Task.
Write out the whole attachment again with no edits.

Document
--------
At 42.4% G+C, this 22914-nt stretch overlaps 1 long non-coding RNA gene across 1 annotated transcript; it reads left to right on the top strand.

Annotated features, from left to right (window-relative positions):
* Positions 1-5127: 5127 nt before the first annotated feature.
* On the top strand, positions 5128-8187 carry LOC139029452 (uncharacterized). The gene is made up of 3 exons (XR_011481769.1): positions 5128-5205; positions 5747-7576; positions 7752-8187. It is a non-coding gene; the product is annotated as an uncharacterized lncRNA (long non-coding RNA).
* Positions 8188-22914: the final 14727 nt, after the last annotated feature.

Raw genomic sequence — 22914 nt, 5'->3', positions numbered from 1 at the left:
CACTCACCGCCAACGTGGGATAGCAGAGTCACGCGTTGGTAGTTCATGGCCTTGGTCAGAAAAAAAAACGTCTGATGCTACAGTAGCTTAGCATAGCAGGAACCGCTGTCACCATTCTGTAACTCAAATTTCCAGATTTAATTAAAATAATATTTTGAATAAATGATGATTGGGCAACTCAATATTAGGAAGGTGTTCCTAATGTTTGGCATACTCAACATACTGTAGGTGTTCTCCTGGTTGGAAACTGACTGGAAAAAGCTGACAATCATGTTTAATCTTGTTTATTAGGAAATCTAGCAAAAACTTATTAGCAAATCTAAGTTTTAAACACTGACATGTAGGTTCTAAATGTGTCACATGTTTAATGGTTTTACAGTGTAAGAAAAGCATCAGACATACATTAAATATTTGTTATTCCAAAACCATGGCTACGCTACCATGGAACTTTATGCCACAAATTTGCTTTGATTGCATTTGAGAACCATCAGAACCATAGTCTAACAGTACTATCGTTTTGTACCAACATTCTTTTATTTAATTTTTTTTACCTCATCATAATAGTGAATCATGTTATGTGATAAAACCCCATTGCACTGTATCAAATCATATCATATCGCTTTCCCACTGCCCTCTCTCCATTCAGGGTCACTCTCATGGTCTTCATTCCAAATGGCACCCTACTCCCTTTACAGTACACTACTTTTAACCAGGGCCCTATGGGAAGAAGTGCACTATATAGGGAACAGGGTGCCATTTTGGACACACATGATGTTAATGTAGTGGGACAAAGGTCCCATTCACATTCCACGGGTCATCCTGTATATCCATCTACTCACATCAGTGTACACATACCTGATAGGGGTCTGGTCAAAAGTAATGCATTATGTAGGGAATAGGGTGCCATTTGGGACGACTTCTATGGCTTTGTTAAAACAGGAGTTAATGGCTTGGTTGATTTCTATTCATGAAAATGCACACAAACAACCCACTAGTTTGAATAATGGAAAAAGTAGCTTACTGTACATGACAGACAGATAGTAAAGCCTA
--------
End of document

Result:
At 42.4% G+C, this 22914-nt stretch overlaps 1 long non-coding RNA gene across 1 annotated transcript; it reads left to right on the top strand.

Annotated features, from left to right (window-relative positions):
* Positions 1-5127: 5127 nt before the first annotated feature.
* On the top strand, positions 5128-8187 carry LOC139029452 (uncharacterized). The gene is made up of 3 exons (XR_011481769.1): positions 5128-5205; positions 5747-7576; positions 7752-8187. It is a non-coding gene; the product is annotated as an uncharacterized lncRNA (long non-coding RNA).
* Positions 8188-22914: the final 14727 nt, after the last annotated feature.

Raw genomic sequence — 22914 nt, 5'->3', positions numbered from 1 at the left:
CACTCACCGCCAACGTGGGATAGCAGAGTCACGCGTTGGTAGTTCATGGCCTTGGTCAGAAAAAAAAACGTCTGATGCTACAGTAGCTTAGCATAGCAGGAACCGCTGTCACCATTCTGTAACTCAAATTTCCAGATTTAATTAAAATAATATTTTGAATAAATGATGATTGGGCAACTCAATATTAGGAAGGTGTTCCTAATGTTTGGCATACTCAACATACTGTAGGTGTTCTCCTGGTTGGAAACTGACTGGAAAAAGCTGACAATCATGTTTAATCTTGTTTATTAGGAAATCTAGCAAAAACTTATTAGCAAATCTAAGTTTTAAACACTGACATGTAGGTTCTAAATGTGTCACATGTTTAATGGTTTTACAGTGTAAGAAAAGCATCAGACATACATTAAATATTTGTTATTCCAAAACCATGGCTACGCTACCATGGAACTTTATGCCACAAATTTGCTTTGATTGCATTTGAGAACCATCAGAACCATAGTCTAACAGTACTATCGTTTTGTACCAACATTCTTTTATTTAATTTTTTTTACCTCATCATAATAGTGAATCATGTTATGTGATAAAACCCCATTGCACTGTATCAAATCATATCATATCGCTTTCCCACTGCCCTCTCTCCATTCAGGGTCACTCTCATGGTCTTCATTCCAAATGGCACCCTACTCCCTTTACAGTACACTACTTTTAACCAGGGCCCTATGGGAAGAAGTGCACTATATAGGGAACAGGGTGCCATTTTGGACACACATGATGTTAATGTAGTGGGACAAAGGTCCCATTCACATTCCACGGGTCATCCTGTATATCCATCTACTCACATCAGTGTACACATACCTGATAGGGGTCTGGTCAAAAGTAATGCATTATGTAGGGAATAGGGTGCCATTTGGGACGACTTCTATGGCTTTGTTAAAACAGGAGTTAATGGCTTGGTTGATTTCTATTCATGAAAATGCACACAAACAACCCACTAGTTTGAATAATGGAAAAAGTAGCTTACTGTACATGACAGACAGATAGTAAAGCCTA